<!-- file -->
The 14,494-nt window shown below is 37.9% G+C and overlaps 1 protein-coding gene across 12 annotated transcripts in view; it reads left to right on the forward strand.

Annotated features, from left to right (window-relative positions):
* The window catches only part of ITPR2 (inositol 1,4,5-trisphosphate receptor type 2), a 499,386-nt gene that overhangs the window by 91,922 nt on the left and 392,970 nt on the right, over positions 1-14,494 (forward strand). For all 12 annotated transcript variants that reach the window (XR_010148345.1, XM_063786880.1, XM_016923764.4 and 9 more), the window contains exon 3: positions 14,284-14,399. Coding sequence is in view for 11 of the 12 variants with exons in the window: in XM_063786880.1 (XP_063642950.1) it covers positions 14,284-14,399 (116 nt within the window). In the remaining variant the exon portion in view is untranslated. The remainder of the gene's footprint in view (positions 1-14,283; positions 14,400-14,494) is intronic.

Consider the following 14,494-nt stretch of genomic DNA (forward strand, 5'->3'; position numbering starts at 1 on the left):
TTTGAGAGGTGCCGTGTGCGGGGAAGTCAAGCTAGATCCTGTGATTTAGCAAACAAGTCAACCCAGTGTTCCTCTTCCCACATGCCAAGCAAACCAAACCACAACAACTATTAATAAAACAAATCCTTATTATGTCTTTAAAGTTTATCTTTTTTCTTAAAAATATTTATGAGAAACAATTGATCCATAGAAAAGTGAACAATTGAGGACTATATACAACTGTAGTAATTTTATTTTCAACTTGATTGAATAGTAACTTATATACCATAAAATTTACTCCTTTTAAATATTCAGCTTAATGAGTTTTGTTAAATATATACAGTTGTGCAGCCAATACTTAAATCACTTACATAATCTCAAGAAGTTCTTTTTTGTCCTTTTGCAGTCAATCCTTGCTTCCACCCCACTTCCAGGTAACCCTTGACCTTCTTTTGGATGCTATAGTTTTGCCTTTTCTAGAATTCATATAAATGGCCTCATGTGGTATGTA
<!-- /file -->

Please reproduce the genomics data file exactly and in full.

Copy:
The 14,494-nt window shown below is 37.9% G+C and overlaps 1 protein-coding gene across 12 annotated transcripts in view; it reads left to right on the forward strand.

Annotated features, from left to right (window-relative positions):
* The window catches only part of ITPR2 (inositol 1,4,5-trisphosphate receptor type 2), a 499,386-nt gene that overhangs the window by 91,922 nt on the left and 392,970 nt on the right, over positions 1-14,494 (forward strand). For all 12 annotated transcript variants that reach the window (XR_010148345.1, XM_063786880.1, XM_016923764.4 and 9 more), the window contains exon 3: positions 14,284-14,399. Coding sequence is in view for 11 of the 12 variants with exons in the window: in XM_063786880.1 (XP_063642950.1) it covers positions 14,284-14,399 (116 nt within the window). In the remaining variant the exon portion in view is untranslated. The remainder of the gene's footprint in view (positions 1-14,283; positions 14,400-14,494) is intronic.

Consider the following 14,494-nt stretch of genomic DNA (forward strand, 5'->3'; position numbering starts at 1 on the left):
TTTGAGAGGTGCCGTGTGCGGGGAAGTCAAGCTAGATCCTGTGATTTAGCAAACAAGTCAACCCAGTGTTCCTCTTCCCACATGCCAAGCAAACCAAACCACAACAACTATTAATAAAACAAATCCTTATTATGTCTTTAAAGTTTATCTTTTTTCTTAAAAATATTTATGAGAAACAATTGATCCATAGAAAAGTGAACAATTGAGGACTATATACAACTGTAGTAATTTTATTTTCAACTTGATTGAATAGTAACTTATATACCATAAAATTTACTCCTTTTAAATATTCAGCTTAATGAGTTTTGTTAAATATATACAGTTGTGCAGCCAATACTTAAATCACTTACATAATCTCAAGAAGTTCTTTTTTGTCCTTTTGCAGTCAATCCTTGCTTCCACCCCACTTCCAGGTAACCCTTGACCTTCTTTTGGATGCTATAGTTTTGCCTTTTCTAGAATTCATATAAATGGCCTCATGTGGTATGTA